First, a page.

While not all cultures require this stage as a basis of marriage, all cultures do experience this stage — because it’s really just a part of human biology. This is “the stage where we meet somebody and our bodies react in a certain way,” Linda says. “The oldest poem that we have in the world comes from a cave 4,000 years ago, and it’s about love…the cultural story we have is that’s what love is. And as we learn more and more about the brain, we find out that that’s not love — that’s attraction. It’s that first biological connection that says yes. But it’s not even a basis for a relationship, sometimes. It’s mediated by brain chemistry and changes in the hormones and chemicals and it’s a very powerful chemical cocktail.”
When we’re overcome with longing and find it difficult to eat or sleep because of these feelings, it’s no accident — the chemical reactions of The Merge parallel what we experience in the throes of an obsessive-compulsive disorder (OCD). But in this case, our infatuation is directed at a person rather than as a way of living. Even if our libidos generally tend toward the subdued side under normal circumstances, this is when our sex drives elevate. Or, as we learned from Disney’s Bambi, we’re twitterpated.
In other words, what we think of as love can make us go a little…crazy. We’re hooked by lust until the chemicals start to balance out to pre-Merge levels. Some of us are ready to abandon ship and move on to another relationship by this point — only to find that the chemical cocktail has diminishing returns. But others get hooked further by romance and even what becomes healthy attachment. How you’re hooked usually correlates with your age — or stage of life at which you perceive yourself.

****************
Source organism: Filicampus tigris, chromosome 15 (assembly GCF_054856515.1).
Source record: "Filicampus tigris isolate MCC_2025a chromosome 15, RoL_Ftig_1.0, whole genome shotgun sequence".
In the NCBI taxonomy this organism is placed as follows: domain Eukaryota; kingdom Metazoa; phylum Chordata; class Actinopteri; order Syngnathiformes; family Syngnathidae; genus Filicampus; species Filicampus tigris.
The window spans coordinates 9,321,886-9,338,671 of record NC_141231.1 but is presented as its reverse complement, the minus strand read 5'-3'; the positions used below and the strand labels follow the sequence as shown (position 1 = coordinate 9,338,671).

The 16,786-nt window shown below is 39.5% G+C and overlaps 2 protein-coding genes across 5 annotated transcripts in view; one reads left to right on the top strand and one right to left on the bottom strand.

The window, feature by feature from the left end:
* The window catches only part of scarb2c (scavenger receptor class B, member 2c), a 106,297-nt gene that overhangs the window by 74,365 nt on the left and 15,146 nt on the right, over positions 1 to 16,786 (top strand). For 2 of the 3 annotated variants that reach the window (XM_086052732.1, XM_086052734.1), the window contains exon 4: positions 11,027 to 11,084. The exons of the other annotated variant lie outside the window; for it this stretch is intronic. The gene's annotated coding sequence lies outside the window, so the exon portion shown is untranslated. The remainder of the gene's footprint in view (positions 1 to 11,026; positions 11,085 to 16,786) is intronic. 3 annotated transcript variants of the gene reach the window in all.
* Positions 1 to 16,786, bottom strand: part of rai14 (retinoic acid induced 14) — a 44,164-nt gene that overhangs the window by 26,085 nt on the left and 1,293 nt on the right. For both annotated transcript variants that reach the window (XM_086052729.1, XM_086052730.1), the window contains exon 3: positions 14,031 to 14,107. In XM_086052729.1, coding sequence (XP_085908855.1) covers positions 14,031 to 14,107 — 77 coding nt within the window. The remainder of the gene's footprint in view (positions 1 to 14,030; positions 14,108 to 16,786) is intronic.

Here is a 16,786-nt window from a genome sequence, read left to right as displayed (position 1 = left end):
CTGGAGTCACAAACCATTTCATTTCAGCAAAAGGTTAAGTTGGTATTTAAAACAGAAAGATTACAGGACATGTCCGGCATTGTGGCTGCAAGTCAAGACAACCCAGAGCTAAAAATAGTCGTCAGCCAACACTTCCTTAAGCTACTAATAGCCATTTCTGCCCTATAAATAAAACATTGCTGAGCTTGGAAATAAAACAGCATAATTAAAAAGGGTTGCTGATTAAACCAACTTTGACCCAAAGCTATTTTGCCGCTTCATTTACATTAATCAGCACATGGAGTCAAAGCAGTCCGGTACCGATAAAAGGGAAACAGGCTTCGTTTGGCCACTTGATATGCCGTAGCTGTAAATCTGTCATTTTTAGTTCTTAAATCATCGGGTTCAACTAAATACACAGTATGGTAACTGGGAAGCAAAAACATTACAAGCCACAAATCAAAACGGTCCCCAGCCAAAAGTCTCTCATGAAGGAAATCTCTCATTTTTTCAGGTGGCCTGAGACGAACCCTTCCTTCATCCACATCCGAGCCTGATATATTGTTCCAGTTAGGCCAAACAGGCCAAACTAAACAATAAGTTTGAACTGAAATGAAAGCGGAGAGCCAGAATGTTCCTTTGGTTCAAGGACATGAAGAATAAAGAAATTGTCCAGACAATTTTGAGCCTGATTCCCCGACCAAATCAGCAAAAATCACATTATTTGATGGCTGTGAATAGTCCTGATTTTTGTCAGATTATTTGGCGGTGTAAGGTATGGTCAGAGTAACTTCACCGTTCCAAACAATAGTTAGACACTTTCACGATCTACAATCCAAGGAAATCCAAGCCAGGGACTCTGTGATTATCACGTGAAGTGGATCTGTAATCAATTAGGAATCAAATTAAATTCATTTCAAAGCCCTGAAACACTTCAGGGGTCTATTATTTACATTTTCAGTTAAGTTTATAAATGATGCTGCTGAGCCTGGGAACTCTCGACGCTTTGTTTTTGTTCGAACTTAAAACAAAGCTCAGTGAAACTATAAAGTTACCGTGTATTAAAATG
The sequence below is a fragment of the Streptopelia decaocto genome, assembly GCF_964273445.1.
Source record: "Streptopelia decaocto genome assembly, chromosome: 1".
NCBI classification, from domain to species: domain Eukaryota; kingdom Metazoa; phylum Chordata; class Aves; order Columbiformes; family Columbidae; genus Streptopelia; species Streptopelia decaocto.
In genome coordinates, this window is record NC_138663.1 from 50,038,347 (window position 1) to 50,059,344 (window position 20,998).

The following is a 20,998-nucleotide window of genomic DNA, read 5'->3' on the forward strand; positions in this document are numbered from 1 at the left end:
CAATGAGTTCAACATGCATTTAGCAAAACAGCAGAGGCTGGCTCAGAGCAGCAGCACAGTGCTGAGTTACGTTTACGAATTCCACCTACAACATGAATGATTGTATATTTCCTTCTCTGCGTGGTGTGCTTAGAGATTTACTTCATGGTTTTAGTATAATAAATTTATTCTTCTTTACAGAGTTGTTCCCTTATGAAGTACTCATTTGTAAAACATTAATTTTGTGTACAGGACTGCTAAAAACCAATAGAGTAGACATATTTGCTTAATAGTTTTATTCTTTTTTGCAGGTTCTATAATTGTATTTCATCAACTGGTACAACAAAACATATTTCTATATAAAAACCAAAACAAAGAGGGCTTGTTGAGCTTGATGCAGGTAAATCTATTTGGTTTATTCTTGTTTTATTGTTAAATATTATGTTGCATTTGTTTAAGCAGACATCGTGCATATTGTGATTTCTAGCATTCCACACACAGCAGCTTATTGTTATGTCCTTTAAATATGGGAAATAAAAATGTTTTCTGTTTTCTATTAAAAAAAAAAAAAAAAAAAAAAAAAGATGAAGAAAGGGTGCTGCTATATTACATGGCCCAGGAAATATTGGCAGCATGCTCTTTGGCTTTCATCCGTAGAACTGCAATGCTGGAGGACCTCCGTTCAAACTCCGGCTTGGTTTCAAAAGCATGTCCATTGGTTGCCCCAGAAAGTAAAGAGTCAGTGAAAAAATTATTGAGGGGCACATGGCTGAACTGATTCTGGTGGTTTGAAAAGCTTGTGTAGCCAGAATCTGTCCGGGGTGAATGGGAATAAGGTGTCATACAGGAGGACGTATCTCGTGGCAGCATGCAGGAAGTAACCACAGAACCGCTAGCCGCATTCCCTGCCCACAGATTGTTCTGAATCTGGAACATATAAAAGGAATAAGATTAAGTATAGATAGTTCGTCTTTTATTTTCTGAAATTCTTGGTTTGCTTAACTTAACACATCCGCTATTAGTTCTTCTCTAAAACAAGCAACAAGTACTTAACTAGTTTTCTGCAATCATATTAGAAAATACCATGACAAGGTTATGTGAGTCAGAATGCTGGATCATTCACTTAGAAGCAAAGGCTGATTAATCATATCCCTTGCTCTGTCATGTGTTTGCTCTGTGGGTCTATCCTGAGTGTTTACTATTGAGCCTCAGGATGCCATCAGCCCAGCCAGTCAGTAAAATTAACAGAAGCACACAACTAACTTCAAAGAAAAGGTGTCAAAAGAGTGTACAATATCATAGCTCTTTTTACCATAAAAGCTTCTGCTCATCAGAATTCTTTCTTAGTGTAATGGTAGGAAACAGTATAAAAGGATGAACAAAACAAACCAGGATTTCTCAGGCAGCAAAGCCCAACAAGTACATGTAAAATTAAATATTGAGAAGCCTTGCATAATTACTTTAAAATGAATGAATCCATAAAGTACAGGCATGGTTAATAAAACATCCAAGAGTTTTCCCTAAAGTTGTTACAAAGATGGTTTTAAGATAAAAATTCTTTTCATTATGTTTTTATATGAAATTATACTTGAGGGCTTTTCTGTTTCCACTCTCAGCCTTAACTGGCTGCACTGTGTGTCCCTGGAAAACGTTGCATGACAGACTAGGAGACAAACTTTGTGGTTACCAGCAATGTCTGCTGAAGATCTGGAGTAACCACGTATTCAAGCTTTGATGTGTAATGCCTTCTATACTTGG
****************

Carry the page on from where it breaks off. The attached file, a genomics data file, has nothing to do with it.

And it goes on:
Doubt and Denial (aka The Power Struggle)
The next stage is where the people in the relationship begin butting heads over their own insecurities. This is when we start to question whether or not our partner is “The One” who’s right for us.
“All of us have certain ways we’re vulnerable,” says Linda. “For most men, their primary vulnerability is feeling criticized or being seen as incompetent. [For most women, it’s] connection — feeling connected. Being in a relationship. So you have two different vulnerabilities. Imagine there’s a loop, and at the top of the loop, there’s a vulnerability toward feeling criticized, and a vulnerability toward disconnection.” When we find one of our vulnerabilities triggered, we react in one of three ways: we fight, we freeze, or we flee.